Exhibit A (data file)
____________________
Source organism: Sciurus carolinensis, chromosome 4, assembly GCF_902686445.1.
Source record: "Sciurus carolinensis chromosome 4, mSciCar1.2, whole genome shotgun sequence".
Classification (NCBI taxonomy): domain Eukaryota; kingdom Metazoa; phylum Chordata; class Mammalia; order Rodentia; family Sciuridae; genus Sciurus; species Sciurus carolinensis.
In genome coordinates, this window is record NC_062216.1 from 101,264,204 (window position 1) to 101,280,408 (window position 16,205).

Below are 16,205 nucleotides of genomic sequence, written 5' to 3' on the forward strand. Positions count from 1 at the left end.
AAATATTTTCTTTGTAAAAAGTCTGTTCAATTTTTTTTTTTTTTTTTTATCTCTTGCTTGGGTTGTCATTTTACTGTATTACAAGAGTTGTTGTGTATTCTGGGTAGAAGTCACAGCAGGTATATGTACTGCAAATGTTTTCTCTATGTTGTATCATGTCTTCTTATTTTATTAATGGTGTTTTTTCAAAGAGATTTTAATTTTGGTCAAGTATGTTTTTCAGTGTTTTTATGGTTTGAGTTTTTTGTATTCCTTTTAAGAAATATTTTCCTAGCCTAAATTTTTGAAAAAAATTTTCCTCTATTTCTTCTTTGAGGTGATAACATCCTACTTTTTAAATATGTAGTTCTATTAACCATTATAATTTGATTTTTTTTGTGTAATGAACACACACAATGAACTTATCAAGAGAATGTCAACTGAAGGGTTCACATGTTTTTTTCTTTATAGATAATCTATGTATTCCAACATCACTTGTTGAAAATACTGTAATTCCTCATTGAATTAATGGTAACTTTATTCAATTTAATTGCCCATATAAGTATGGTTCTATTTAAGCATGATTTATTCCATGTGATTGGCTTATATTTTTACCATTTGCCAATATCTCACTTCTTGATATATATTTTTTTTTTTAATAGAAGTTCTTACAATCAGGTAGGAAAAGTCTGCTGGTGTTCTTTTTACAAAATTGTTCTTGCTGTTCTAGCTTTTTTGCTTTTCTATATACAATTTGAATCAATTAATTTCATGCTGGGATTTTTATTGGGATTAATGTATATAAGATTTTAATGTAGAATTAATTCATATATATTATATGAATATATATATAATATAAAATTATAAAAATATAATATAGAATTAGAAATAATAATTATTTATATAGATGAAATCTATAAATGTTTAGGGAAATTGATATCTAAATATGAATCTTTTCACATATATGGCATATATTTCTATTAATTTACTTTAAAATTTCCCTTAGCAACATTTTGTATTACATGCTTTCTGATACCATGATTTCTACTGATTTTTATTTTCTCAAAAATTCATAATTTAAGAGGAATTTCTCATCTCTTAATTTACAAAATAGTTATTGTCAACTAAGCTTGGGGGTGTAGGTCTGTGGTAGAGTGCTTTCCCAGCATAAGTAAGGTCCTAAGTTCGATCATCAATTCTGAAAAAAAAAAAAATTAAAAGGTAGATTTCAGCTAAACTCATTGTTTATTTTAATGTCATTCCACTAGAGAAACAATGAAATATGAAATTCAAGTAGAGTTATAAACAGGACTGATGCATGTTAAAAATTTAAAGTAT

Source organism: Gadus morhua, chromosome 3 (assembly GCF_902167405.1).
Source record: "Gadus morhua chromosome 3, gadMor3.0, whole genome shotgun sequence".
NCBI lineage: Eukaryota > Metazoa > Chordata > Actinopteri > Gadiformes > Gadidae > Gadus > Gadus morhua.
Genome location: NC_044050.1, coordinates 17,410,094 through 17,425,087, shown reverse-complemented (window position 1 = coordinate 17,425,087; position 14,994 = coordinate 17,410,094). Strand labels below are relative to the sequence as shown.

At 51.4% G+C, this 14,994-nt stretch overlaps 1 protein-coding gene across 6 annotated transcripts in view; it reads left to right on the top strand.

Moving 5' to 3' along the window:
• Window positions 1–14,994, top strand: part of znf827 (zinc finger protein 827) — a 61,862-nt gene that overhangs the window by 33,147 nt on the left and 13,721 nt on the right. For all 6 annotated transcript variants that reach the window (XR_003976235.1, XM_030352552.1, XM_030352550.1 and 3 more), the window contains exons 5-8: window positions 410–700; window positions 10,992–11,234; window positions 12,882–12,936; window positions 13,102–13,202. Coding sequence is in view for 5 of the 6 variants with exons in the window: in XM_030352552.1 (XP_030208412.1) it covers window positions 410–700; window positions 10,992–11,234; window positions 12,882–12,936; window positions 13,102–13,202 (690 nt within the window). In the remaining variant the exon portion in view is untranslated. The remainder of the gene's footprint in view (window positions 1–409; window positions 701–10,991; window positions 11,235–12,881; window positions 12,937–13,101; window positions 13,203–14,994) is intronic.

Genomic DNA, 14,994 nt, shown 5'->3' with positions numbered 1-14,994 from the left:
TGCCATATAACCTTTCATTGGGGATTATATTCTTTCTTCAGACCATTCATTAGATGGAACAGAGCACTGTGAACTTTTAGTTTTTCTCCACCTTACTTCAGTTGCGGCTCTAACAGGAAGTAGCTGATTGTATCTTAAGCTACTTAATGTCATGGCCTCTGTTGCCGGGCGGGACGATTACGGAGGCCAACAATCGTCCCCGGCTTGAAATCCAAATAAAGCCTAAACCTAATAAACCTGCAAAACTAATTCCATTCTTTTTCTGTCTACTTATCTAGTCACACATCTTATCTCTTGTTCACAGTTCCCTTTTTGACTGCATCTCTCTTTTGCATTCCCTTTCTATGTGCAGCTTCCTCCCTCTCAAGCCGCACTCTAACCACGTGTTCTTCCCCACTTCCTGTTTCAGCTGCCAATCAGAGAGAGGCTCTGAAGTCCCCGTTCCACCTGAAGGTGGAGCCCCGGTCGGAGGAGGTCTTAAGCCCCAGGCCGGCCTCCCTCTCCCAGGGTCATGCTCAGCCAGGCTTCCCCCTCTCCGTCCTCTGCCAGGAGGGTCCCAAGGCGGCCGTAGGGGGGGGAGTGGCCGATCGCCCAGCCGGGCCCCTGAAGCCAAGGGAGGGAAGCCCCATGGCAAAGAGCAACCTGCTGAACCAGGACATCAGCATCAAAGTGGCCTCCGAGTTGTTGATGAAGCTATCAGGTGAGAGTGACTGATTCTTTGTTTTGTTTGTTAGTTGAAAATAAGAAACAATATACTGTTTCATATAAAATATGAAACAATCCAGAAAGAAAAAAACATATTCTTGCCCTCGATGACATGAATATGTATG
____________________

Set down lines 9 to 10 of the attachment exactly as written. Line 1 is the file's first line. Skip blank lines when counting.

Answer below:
NCBI lineage: Eukaryota > Metazoa > Chordata > Actinopteri > Gadiformes > Gadidae > Gadus > Gadus morhua.
Genome location: NC_044050.1, coordinates 17,410,094 through 17,425,087, shown reverse-complemented (window position 1 = coordinate 17,425,087; position 14,994 = coordinate 17,410,094). Strand labels below are relative to the sequence as shown.